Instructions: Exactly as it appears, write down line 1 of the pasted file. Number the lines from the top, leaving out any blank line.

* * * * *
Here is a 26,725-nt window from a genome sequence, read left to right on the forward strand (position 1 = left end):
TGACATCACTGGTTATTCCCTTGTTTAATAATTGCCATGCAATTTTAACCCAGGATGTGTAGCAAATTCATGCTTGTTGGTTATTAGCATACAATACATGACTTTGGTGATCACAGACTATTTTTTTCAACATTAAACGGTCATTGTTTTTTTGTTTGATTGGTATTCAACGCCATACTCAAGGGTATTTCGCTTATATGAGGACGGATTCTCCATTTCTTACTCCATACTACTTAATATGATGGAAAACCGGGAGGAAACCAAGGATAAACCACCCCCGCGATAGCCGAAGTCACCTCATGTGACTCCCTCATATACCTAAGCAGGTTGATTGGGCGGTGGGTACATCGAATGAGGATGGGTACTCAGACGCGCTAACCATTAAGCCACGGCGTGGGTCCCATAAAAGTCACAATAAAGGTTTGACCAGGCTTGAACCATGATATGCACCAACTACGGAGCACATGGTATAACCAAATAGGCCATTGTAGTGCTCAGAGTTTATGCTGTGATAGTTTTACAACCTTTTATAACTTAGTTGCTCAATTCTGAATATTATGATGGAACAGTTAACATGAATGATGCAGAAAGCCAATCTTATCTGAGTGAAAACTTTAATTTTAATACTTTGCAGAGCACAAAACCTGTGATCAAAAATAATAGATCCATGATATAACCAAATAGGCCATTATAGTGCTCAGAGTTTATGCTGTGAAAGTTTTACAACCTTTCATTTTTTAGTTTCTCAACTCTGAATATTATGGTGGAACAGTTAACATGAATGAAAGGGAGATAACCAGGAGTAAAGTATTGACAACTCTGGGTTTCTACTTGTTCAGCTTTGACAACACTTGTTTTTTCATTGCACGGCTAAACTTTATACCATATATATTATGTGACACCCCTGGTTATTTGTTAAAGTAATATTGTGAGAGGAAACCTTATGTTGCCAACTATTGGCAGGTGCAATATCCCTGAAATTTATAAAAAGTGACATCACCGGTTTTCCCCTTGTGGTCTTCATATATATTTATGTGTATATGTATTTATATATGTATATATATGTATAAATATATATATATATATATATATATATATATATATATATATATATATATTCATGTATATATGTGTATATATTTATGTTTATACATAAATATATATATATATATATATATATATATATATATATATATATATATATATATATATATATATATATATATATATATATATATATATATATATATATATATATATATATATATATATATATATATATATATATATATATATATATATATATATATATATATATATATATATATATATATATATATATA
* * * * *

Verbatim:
Here is a 26,725-nt window from a genome sequence, read left to right on the forward strand (position 1 = left end):